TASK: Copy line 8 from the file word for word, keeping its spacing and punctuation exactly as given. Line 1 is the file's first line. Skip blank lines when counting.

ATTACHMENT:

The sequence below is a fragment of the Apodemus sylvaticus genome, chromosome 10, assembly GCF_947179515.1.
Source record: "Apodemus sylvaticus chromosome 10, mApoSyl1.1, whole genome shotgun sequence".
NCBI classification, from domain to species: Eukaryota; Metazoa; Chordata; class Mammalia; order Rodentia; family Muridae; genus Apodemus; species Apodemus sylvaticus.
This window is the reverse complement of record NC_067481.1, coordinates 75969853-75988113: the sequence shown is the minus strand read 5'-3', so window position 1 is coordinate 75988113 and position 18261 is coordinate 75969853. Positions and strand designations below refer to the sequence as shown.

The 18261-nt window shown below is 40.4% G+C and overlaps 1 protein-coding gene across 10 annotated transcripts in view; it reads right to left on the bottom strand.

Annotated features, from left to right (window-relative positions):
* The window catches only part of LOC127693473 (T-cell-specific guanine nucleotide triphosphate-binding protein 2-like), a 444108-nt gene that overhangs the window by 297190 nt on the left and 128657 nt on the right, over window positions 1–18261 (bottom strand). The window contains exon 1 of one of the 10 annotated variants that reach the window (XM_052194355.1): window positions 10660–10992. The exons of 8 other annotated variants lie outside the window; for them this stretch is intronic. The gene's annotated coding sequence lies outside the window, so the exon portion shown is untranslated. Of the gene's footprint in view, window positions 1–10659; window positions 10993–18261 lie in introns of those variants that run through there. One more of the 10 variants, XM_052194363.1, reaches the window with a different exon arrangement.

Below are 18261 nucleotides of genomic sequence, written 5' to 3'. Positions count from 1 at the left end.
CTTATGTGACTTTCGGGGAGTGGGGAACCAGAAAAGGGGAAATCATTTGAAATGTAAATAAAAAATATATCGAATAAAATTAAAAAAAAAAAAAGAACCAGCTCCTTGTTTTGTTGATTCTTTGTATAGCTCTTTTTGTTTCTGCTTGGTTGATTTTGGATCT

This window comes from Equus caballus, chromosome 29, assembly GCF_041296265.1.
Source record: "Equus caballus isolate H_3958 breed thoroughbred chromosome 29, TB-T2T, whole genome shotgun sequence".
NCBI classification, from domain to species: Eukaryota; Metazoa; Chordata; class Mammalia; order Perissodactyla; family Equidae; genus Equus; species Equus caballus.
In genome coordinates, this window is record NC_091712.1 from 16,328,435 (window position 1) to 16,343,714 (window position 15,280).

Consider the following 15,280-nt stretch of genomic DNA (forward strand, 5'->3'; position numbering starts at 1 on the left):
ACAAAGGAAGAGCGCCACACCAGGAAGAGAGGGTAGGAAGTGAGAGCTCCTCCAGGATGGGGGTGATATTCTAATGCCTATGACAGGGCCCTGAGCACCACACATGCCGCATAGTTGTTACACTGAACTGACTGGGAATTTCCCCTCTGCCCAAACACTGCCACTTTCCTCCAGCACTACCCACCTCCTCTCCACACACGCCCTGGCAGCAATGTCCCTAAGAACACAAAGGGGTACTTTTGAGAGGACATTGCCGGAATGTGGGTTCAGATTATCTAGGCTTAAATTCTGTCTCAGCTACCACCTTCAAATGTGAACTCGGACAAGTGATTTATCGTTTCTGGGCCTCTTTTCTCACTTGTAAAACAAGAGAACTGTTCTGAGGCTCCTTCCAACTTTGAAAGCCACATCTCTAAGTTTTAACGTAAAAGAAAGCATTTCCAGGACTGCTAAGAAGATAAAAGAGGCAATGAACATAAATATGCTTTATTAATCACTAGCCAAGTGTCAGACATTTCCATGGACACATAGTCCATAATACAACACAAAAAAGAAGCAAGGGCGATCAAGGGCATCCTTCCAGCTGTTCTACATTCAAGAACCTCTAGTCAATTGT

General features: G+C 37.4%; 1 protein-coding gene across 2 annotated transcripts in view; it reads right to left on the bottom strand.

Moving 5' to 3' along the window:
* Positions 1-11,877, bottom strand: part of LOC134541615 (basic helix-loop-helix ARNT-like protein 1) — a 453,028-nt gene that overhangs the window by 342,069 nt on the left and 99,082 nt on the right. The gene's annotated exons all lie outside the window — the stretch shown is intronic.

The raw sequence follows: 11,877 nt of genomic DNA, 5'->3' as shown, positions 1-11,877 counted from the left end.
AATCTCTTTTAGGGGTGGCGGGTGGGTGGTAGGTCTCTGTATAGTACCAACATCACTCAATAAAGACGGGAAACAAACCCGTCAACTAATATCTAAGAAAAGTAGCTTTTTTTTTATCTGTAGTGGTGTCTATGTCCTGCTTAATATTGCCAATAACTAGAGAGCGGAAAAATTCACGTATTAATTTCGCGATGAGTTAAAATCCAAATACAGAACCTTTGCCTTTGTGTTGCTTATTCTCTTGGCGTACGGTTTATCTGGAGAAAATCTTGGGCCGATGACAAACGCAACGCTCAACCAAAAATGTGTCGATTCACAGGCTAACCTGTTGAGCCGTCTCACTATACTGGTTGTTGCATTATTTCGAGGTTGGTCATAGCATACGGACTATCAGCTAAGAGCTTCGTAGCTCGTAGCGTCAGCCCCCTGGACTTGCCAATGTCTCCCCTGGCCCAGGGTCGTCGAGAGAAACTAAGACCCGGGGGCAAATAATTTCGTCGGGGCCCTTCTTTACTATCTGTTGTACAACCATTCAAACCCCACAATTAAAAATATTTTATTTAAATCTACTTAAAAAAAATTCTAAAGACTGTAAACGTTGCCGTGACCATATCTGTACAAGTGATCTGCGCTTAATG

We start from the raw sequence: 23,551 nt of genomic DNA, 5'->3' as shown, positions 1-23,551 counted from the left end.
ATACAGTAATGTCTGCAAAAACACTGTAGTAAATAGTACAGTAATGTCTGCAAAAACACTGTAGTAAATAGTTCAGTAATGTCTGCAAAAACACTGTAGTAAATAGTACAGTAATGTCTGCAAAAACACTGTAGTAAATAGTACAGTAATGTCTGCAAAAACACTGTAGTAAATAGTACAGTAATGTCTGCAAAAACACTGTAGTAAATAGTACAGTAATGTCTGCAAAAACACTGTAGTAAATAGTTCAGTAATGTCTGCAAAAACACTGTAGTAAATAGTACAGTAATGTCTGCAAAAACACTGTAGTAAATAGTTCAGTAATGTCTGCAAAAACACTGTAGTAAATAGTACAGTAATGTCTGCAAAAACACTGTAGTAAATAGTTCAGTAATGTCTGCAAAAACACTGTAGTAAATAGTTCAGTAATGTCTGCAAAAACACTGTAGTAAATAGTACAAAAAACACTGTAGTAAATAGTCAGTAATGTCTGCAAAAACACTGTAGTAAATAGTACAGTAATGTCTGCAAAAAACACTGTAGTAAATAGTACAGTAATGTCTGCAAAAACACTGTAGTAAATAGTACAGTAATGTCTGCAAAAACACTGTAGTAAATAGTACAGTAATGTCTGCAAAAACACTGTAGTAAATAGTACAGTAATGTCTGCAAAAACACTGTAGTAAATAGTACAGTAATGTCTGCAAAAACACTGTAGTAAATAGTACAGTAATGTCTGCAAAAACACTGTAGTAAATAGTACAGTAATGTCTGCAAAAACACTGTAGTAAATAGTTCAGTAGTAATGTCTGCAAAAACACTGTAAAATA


Below are 18261 nucleotides of genomic sequence, written 5' to 3'. Positions count from 1 at the left end.